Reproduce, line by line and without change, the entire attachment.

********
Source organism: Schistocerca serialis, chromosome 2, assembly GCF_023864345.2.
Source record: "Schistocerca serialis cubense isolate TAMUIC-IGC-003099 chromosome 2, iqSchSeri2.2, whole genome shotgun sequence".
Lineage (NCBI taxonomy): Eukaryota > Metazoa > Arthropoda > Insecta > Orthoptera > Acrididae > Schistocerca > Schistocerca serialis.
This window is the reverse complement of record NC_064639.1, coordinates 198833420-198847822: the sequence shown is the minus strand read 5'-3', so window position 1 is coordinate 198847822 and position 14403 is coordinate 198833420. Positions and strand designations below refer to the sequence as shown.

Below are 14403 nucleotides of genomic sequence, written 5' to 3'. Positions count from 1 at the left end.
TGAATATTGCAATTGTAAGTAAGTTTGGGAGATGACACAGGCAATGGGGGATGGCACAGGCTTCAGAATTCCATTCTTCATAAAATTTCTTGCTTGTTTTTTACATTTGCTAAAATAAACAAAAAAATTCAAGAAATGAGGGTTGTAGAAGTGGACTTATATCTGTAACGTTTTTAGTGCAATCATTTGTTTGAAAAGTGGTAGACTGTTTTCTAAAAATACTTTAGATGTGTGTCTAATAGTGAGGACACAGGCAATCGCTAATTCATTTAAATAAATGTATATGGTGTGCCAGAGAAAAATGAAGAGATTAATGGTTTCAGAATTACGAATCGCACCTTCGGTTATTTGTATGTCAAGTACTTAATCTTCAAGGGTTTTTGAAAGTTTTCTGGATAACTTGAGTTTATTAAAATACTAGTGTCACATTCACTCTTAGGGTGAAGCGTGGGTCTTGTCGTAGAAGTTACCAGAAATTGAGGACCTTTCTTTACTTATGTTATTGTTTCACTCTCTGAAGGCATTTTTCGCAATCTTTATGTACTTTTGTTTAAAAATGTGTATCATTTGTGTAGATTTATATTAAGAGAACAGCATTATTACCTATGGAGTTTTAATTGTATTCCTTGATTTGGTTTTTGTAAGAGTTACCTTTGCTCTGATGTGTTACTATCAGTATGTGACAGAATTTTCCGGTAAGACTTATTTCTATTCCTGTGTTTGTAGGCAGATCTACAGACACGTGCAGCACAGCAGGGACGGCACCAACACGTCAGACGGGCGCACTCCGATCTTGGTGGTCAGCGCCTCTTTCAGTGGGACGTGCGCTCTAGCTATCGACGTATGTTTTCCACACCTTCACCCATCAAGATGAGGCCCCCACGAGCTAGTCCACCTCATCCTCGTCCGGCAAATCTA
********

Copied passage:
Source organism: Schistocerca serialis, chromosome 2, assembly GCF_023864345.2.
Source record: "Schistocerca serialis cubense isolate TAMUIC-IGC-003099 chromosome 2, iqSchSeri2.2, whole genome shotgun sequence".
Lineage (NCBI taxonomy): Eukaryota > Metazoa > Arthropoda > Insecta > Orthoptera > Acrididae > Schistocerca > Schistocerca serialis.
This window is the reverse complement of record NC_064639.1, coordinates 198833420-198847822: the sequence shown is the minus strand read 5'-3', so window position 1 is coordinate 198847822 and position 14403 is coordinate 198833420. Positions and strand designations below refer to the sequence as shown.

Below are 14403 nucleotides of genomic sequence, written 5' to 3'. Positions count from 1 at the left end.
TGAATATTGCAATTGTAAGTAAGTTTGGGAGATGACACAGGCAATGGGGGATGGCACAGGCTTCAGAATTCCATTCTTCATAAAATTTCTTGCTTGTTTTTTACATTTGCTAAAATAAACAAAAAAATTCAAGAAATGAGGGTTGTAGAAGTGGACTTATATCTGTAACGTTTTTAGTGCAATCATTTGTTTGAAAAGTGGTAGACTGTTTTCTAAAAATACTTTAGATGTGTGTCTAATAGTGAGGACACAGGCAATCGCTAATTCATTTAAATAAATGTATATGGTGTGCCAGAGAAAAATGAAGAGATTAATGGTTTCAGAATTACGAATCGCACCTTCGGTTATTTGTATGTCAAGTACTTAATCTTCAAGGGTTTTTGAAAGTTTTCTGGATAACTTGAGTTTATTAAAATACTAGTGTCACATTCACTCTTAGGGTGAAGCGTGGGTCTTGTCGTAGAAGTTACCAGAAATTGAGGACCTTTCTTTACTTATGTTATTGTTTCACTCTCTGAAGGCATTTTTCGCAATCTTTATGTACTTTTGTTTAAAAATGTGTATCATTTGTGTAGATTTATATTAAGAGAACAGCATTATTACCTATGGAGTTTTAATTGTATTCCTTGATTTGGTTTTTGTAAGAGTTACCTTTGCTCTGATGTGTTACTATCAGTATGTGACAGAATTTTCCGGTAAGACTTATTTCTATTCCTGTGTTTGTAGGCAGATCTACAGACACGTGCAGCACAGCAGGGACGGCACCAACACGTCAGACGGGCGCACTCCGATCTTGGTGGTCAGCGCCTCTTTCAGTGGGACGTGCGCTCTAGCTATCGACGTATGTTTTCCACACCTTCACCCATCAAGATGAGGCCCCCACGAGCTAGTCCACCTCATCCTCGTCCGGCAAATCTA